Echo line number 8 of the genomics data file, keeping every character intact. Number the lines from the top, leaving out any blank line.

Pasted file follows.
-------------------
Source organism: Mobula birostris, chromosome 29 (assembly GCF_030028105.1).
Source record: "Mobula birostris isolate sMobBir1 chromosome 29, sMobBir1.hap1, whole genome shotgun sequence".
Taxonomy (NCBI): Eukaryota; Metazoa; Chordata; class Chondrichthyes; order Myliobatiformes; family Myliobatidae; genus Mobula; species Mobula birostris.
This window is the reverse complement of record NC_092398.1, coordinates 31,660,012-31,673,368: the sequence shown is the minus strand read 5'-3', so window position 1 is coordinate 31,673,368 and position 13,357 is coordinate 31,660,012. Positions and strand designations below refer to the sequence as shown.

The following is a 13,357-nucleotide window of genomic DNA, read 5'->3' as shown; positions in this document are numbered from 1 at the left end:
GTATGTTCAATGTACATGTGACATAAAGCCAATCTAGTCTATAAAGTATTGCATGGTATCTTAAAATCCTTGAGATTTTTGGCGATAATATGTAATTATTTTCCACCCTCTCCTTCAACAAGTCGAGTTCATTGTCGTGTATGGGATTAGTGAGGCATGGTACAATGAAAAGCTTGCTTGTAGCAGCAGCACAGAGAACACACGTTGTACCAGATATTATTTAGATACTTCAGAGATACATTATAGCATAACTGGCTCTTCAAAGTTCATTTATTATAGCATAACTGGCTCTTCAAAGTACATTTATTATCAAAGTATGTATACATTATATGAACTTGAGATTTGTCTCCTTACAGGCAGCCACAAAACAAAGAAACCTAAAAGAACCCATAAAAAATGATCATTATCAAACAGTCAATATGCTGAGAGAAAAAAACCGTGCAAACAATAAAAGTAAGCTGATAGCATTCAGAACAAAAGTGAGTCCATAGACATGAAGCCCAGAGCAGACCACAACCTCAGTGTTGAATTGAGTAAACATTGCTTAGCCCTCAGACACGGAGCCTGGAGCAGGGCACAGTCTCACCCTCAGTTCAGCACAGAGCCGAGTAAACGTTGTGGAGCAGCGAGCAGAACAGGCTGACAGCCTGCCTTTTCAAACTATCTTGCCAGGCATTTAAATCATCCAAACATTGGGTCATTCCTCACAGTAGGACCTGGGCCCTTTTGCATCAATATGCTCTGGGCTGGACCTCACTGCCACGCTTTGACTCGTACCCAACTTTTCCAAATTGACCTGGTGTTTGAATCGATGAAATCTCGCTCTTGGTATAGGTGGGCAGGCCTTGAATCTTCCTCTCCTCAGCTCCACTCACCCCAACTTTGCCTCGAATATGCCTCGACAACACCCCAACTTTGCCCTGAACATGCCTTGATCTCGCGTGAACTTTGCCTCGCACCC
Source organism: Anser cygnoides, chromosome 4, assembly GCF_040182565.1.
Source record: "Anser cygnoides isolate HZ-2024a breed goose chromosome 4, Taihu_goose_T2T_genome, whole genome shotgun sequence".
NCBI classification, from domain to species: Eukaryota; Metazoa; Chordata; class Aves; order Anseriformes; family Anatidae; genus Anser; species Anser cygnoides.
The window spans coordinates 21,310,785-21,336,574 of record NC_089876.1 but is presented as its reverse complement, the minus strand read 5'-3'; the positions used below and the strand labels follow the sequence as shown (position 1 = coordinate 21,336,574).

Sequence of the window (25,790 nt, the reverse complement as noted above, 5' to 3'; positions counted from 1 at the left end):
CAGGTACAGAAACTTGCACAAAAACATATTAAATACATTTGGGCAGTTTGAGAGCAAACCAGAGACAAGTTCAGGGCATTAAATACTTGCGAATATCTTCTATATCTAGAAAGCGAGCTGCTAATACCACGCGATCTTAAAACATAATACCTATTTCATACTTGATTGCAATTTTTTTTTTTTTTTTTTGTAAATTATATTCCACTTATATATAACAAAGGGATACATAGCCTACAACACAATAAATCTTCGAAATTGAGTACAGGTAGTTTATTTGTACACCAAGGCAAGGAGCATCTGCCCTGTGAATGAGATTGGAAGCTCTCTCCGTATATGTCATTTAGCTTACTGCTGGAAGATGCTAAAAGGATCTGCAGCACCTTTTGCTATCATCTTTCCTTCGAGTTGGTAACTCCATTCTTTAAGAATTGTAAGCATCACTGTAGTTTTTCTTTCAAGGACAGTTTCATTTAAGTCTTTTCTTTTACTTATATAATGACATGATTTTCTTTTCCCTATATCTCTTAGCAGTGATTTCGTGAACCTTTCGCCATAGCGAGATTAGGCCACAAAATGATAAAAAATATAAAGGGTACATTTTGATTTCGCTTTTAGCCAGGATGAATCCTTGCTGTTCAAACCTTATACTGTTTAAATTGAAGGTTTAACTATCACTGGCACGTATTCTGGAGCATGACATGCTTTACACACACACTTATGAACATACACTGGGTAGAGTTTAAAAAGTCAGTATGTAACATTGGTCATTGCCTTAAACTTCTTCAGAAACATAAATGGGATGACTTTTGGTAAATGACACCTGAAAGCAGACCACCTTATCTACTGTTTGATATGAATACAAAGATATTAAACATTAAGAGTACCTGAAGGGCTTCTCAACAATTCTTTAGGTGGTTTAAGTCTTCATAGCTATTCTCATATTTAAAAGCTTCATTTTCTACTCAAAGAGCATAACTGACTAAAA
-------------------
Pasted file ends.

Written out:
Source record: "Anser cygnoides isolate HZ-2024a breed goose chromosome 4, Taihu_goose_T2T_genome, whole genome shotgun sequence".